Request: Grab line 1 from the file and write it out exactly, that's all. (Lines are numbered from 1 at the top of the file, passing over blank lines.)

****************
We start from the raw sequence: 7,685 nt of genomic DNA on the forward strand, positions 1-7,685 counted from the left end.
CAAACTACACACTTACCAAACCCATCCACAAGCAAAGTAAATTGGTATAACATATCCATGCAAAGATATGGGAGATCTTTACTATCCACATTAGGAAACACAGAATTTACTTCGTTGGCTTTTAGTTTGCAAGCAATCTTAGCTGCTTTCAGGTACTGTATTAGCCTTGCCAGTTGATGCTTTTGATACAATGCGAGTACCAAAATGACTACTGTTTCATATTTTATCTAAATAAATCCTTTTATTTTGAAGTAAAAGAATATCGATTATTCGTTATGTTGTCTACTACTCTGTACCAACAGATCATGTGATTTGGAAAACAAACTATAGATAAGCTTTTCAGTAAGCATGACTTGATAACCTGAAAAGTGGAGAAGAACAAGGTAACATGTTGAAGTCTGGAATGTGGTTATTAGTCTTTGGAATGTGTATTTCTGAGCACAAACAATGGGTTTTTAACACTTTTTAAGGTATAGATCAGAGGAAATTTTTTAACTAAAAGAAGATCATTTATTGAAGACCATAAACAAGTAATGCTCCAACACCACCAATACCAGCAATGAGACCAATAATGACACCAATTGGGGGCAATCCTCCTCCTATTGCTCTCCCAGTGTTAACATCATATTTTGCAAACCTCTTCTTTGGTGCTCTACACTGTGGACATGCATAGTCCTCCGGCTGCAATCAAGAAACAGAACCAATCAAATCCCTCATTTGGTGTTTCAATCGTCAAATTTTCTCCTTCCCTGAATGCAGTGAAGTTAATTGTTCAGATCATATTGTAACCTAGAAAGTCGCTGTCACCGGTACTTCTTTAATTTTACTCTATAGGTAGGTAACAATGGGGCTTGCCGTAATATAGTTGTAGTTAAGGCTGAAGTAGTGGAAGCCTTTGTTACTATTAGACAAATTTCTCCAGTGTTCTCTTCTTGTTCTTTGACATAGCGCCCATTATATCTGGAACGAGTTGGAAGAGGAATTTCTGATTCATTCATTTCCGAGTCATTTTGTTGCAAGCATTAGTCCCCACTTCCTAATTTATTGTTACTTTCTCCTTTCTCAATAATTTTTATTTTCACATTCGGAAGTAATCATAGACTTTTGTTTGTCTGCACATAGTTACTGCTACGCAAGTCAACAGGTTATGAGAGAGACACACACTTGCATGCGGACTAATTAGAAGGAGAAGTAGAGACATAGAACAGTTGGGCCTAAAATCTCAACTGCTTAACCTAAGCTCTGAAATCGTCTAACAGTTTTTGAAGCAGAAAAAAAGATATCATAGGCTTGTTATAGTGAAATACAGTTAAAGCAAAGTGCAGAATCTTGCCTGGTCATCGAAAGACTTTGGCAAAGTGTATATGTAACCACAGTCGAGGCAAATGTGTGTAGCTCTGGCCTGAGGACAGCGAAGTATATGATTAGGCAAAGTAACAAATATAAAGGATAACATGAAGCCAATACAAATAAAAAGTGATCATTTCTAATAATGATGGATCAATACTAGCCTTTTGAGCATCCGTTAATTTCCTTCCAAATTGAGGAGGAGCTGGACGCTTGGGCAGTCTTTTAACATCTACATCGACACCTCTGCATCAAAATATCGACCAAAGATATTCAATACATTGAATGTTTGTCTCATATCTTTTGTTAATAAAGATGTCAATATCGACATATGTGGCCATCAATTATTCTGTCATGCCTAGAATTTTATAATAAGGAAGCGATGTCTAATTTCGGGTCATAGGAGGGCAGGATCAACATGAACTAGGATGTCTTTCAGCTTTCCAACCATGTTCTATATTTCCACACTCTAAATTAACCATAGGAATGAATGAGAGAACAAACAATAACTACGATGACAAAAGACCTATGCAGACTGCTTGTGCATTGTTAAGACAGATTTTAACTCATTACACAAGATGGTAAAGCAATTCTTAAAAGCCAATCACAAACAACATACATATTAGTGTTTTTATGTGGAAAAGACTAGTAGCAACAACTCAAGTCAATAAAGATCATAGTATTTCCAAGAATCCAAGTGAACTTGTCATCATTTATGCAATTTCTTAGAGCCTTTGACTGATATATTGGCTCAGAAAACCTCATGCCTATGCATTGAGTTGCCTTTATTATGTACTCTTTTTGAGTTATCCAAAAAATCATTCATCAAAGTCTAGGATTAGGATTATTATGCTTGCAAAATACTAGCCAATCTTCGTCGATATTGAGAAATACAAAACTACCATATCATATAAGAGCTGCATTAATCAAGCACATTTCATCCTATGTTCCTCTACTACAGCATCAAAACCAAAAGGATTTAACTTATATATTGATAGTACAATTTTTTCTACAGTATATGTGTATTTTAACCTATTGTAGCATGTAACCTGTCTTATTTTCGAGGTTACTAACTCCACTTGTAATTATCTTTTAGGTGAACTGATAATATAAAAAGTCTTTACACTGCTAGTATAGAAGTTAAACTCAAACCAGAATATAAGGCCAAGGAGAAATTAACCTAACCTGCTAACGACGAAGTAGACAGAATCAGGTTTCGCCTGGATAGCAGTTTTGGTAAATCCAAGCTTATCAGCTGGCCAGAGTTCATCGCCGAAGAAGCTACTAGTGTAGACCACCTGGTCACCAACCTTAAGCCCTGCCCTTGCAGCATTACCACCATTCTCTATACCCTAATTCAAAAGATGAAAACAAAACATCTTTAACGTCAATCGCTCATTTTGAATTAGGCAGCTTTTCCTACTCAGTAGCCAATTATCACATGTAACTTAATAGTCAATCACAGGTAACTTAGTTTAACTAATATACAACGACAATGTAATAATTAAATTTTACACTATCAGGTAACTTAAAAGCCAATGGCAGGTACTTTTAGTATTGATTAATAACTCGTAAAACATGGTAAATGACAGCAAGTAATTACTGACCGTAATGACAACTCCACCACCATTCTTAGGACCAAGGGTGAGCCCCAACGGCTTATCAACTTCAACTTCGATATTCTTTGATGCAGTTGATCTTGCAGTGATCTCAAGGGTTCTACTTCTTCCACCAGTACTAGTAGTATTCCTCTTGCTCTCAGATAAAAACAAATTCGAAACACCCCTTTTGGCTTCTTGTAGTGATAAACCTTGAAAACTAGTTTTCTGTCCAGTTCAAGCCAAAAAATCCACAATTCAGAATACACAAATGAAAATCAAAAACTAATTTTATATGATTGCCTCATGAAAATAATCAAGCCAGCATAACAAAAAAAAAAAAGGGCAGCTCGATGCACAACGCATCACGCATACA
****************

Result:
We start from the raw sequence: 7,685 nt of genomic DNA on the forward strand, positions 1-7,685 counted from the left end.